--- Comment #4 from James Carter email@example.com --- I installed kernel-default-5.7.1-1.2.x86_64 (except aarch64 on one machine). The three machines that froze up on kernel-default-5.6.14-1.1.x86_64, also froze up on 5.7.1. I kept the other six on 5.7.1 for about 48 hours witn no freezeups. Again there is no trace of the problem in the logs, when it happens.
I have two machines (Intel NUC6CAYH, Celeron J3455, Intel HD Graphics 500, 2x4Gb RAM, Realtek RTL8111/8168/8411 NIC) with identical hardware, for a quick replacement if the more critical one fails: this is the main router, music library, directory server, etc. The other is a leaf node that does audio performance. The router is always the first to freeze up, whereas the leaf node has never frozen yet, despite substantial net traffic for the music. I suspect that hardware is irrelevant, but it's way too soon to blow off this possibility. I suspect that the roles exercise a vulnerable data path on the router, but there is no evidence of this either.
However, when I put 5.7.1 on my "non-failing" hosts I got a rash of connection failures. This is like chasing ghosts: here's the issue that I worked on first, since it was the most mission-critical. I don't seriously expect anyone to figure it out, but I'm getting it on record in case it provides a clue. My publicly exposed webserver is on a VM (running 5.7.1 on the Celeron). IPv4+6 connections from the wild side come into the main router (running 5.6.12) and get DNAT to the webserver. HTTP and HTTPS on IPv4 work. IPv6 from the wild side used to work, not now, but with the "comorbid" network issues IPv6 is too complicated to give any clues. A tester on the webserver VM attempts https://www.jfcarter.net/ and it times out, both IPv4 and IPv6. I did lots of troubleshooting including tcpdumps and reboots (into 5.7.1). The client would initiate a TLS connection with SNI, the server would send its cert which the client would accept as valid, but the server then just sat there, not sending a TLS session ticket. Finally I tried a scorched earth solution: rebooted all the leaf nodes and VMs into 5.6.12. The net issues miraculously vanished (not seen for 2 days), and specifically, web service was back to normal.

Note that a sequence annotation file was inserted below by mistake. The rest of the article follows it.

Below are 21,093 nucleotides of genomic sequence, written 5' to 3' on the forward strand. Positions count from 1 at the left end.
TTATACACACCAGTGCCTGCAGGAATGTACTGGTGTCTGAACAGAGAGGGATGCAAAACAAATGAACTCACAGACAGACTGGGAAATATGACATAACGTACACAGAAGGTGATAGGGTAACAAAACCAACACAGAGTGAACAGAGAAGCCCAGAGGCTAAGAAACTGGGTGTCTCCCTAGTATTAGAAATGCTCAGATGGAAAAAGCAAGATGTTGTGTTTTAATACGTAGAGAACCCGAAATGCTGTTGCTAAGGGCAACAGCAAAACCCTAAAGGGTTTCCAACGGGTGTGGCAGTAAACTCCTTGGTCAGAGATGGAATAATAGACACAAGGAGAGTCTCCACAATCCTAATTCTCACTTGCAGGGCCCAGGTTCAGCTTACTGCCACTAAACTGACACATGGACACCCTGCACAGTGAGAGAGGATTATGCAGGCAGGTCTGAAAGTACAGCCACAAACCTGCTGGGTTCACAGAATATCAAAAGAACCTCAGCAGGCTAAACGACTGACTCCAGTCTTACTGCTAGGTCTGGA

It looks like kernel 5.7.2 is now out. I'm going to install it on one vulnerable machine and see if it freezes. But in the meantime I'm going to learn to use git and I'll try to use the bisect feature to find the commit that messed it up. I wish there were a symptom that would appear immediately and left the machine alive enough that you could log in remotely and boot back to 5.6.12. But the world isn't arranged for our convenience.
If I ever accidentally uninstall 5.6.12 I'll have a real problem. Several times I've wanted to revert a bad update, but my only recourse was either to wait for SuSE to release a fixed version or to fix it myself, e.g. https://bugzilla.opensuse.org/show_bug.cgi?id=1172256 . The present issue (bug 1172541) finally got me moving to set up an archive of all RPMs installed on any of my machines, keeping no longer installed versions for a month or two, in case of reversion. Did I reimplement the wheel, that is, does SuSE have such an archive server? If not, maybe you should.